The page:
After showing signs of life earlier this year, oil prices have once again resumed their downward slide. As of this writing, the American WTI oil price is barely above US$50 per barrel, while the international Brent price is below US$60.

This has caused Crescent Point Energy Corp. (TSX:CPG)(NYSE:CPG) shares to slide as well. The company’s stock price has fallen by over 30% since mid-April, and, as a result, its dividend now yields a whopping 12%.

So, is Crescent Point in bargain territory? To answer that question, one must first ask whether there’s more downside for oil prices.

Oil: it’s not looking good

It’s practically impossible to precisely predict the future of oil prices. But when looking at the fundamentals, it’s clear that there’s plenty of downside. On the demand side, the crisis in Europe and slowing growth from China do not bode well for oil prices. But the supply picture is far more worrying.

Saudi Arabia is pumping record amounts of oil, and has no plans to turn off the taps. Iran is set to increase exports now that nuclear-based sanctions against the country are scheduled to be rolled back. American producers have cut drilling, but have compensated by using better technology and focusing on more lucrative plays.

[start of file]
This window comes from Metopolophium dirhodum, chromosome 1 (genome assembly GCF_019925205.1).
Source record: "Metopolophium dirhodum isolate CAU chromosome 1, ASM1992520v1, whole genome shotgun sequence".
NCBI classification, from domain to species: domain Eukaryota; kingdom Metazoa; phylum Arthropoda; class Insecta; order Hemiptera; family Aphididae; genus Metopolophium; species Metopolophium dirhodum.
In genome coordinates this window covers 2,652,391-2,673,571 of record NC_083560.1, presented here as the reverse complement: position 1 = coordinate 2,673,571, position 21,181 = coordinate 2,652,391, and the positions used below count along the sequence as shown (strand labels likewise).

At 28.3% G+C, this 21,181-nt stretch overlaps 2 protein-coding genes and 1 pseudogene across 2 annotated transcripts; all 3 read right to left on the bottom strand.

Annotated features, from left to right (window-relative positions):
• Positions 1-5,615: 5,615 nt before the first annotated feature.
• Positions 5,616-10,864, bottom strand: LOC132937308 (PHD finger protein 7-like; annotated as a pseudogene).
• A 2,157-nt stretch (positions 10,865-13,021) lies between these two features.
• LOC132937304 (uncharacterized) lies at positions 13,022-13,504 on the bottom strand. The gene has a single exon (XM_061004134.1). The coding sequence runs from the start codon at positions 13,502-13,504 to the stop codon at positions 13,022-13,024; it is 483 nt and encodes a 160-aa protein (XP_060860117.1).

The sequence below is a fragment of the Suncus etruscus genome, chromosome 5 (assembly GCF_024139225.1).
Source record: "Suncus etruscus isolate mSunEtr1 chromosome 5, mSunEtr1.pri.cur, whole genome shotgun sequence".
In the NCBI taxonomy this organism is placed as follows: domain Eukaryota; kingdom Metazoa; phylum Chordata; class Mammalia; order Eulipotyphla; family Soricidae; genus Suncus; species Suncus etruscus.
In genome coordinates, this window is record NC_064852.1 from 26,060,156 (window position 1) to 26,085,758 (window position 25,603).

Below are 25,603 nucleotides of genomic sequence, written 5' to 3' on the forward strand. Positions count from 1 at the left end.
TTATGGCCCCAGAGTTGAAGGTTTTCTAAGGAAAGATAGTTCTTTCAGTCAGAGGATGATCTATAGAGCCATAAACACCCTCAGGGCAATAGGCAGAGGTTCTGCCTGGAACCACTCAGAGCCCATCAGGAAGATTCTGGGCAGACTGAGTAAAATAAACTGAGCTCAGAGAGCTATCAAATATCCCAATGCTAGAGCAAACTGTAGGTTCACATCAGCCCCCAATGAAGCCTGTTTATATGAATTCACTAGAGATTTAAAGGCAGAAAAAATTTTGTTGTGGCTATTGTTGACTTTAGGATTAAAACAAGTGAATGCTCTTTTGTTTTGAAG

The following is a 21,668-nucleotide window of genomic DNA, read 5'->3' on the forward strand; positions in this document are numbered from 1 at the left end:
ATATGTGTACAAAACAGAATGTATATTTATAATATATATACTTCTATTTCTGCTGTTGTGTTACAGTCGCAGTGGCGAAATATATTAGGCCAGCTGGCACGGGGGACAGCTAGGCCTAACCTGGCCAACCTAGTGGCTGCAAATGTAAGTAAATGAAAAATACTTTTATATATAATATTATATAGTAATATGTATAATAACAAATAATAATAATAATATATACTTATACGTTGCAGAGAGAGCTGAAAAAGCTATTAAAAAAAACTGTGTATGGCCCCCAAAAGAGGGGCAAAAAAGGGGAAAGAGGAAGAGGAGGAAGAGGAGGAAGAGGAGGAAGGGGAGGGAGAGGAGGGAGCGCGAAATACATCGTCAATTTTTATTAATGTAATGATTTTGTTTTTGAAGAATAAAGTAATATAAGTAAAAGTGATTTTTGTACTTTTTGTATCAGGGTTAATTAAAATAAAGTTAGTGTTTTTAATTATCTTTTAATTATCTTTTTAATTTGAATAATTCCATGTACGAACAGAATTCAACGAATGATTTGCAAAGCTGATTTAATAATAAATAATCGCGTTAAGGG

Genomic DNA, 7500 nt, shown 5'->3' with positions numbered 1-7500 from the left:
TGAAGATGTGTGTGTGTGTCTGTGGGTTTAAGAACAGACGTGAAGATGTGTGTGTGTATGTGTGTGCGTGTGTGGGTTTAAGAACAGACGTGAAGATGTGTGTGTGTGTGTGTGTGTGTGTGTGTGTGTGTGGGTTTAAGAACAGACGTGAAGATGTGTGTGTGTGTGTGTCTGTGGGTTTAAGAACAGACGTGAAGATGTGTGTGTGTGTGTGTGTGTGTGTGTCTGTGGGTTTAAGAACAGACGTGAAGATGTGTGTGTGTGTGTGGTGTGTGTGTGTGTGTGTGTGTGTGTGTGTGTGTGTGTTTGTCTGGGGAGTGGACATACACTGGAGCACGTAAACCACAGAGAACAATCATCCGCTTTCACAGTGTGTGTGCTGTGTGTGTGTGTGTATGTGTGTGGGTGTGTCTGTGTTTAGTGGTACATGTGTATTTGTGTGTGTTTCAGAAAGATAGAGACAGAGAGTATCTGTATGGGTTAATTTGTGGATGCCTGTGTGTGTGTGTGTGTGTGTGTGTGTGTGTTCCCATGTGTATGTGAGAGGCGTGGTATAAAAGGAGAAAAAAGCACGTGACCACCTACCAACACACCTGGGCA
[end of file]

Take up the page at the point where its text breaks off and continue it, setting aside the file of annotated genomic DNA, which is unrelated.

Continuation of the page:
While speaking to The Business News Network, the head of trading at ETX Capital says he sees the Brent crude price dropping to US$50 before long. Even for a relatively efficient producer like Crescent Point, that would be bad news.

The downside for Crescent Point

When oil prices started free-falling late last year, numerous high-yielding energy companies began slashing their dividends. Investors feared that Crescent Point would be next, and the company’s shares sank by roughly 40% in just three weeks.

But Crescent Point maintained its $0.23 monthly dividend and was able to do so for a few reasons. Besides being an efficient producer, Crescent Point has a solid balance sheet and a strong hedging program. The company also offers a generous incentive for shareholders to take their dividends in stock rather than cash.

But if oil prices sink once again, the worries about a dividend cut will re-emerge, and this time they’ll be more legitimate. The company’s hedging program won’t provide the same benefits down the road since the company is no longer able to lock in high-selling prices for future production.

Even worse, a sinking share price means Crescent Point must issue more shares to those who elect stock dividends. The company has to pay dividends on these shares too, creating a vicious cycle that’s tough to break in a bad oil environment. Within the next couple of years Crescent Point will likely need oil prices to recover if the company wants to maintain its dividend.

So, even though Crescent Point shares have sunk a long way already, the news could get a lot worse. Your best bet is to avoid the stock and look for dividends elsewhere.

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Fool contributor Benjamin Sinclair has no position in any stocks mentioned.